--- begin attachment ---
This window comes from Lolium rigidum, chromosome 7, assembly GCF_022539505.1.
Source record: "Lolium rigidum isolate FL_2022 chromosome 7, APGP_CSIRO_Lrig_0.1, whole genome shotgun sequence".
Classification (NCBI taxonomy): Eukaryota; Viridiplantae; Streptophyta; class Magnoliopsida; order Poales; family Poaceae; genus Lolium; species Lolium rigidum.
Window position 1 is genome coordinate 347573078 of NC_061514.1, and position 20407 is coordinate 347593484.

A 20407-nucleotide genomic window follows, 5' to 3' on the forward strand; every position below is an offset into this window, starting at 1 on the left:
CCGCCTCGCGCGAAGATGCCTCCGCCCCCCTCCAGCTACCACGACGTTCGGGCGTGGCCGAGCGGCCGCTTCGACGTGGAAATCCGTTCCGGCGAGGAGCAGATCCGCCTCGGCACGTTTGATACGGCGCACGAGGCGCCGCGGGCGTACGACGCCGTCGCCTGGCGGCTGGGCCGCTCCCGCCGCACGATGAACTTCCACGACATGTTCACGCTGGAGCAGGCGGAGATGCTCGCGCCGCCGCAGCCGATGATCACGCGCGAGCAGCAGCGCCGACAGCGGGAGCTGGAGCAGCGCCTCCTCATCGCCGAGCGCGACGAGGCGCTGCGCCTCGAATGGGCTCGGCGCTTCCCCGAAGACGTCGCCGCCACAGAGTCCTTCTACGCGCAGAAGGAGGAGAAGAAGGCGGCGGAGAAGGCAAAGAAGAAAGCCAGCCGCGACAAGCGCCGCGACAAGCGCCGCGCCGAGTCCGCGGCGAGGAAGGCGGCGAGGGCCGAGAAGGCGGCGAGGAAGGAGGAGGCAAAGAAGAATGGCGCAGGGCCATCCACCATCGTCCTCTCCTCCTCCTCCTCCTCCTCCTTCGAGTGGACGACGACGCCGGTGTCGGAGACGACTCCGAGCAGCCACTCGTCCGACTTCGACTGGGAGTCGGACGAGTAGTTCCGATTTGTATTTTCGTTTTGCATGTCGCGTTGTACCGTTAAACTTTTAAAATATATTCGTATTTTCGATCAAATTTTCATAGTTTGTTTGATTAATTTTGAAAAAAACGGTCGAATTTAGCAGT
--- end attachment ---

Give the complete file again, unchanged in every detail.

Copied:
This window comes from Lolium rigidum, chromosome 7, assembly GCF_022539505.1.
Source record: "Lolium rigidum isolate FL_2022 chromosome 7, APGP_CSIRO_Lrig_0.1, whole genome shotgun sequence".
Classification (NCBI taxonomy): Eukaryota; Viridiplantae; Streptophyta; class Magnoliopsida; order Poales; family Poaceae; genus Lolium; species Lolium rigidum.
Window position 1 is genome coordinate 347573078 of NC_061514.1, and position 20407 is coordinate 347593484.

A 20407-nucleotide genomic window follows, 5' to 3' on the forward strand; every position below is an offset into this window, starting at 1 on the left:
CCGCCTCGCGCGAAGATGCCTCCGCCCCCCTCCAGCTACCACGACGTTCGGGCGTGGCCGAGCGGCCGCTTCGACGTGGAAATCCGTTCCGGCGAGGAGCAGATCCGCCTCGGCACGTTTGATACGGCGCACGAGGCGCCGCGGGCGTACGACGCCGTCGCCTGGCGGCTGGGCCGCTCCCGCCGCACGATGAACTTCCACGACATGTTCACGCTGGAGCAGGCGGAGATGCTCGCGCCGCCGCAGCCGATGATCACGCGCGAGCAGCAGCGCCGACAGCGGGAGCTGGAGCAGCGCCTCCTCATCGCCGAGCGCGACGAGGCGCTGCGCCTCGAATGGGCTCGGCGCTTCCCCGAAGACGTCGCCGCCACAGAGTCCTTCTACGCGCAGAAGGAGGAGAAGAAGGCGGCGGAGAAGGCAAAGAAGAAAGCCAGCCGCGACAAGCGCCGCGACAAGCGCCGCGCCGAGTCCGCGGCGAGGAAGGCGGCGAGGGCCGAGAAGGCGGCGAGGAAGGAGGAGGCAAAGAAGAATGGCGCAGGGCCATCCACCATCGTCCTCTCCTCCTCCTCCTCCTCCTCCTTCGAGTGGACGACGACGCCGGTGTCGGAGACGACTCCGAGCAGCCACTCGTCCGACTTCGACTGGGAGTCGGACGAGTAGTTCCGATTTGTATTTTCGTTTTGCATGTCGCGTTGTACCGTTAAACTTTTAAAATATATTCGTATTTTCGATCAAATTTTCATAGTTTGTTTGATTAATTTTGAAAAAAACGGTCGAATTTAGCAGT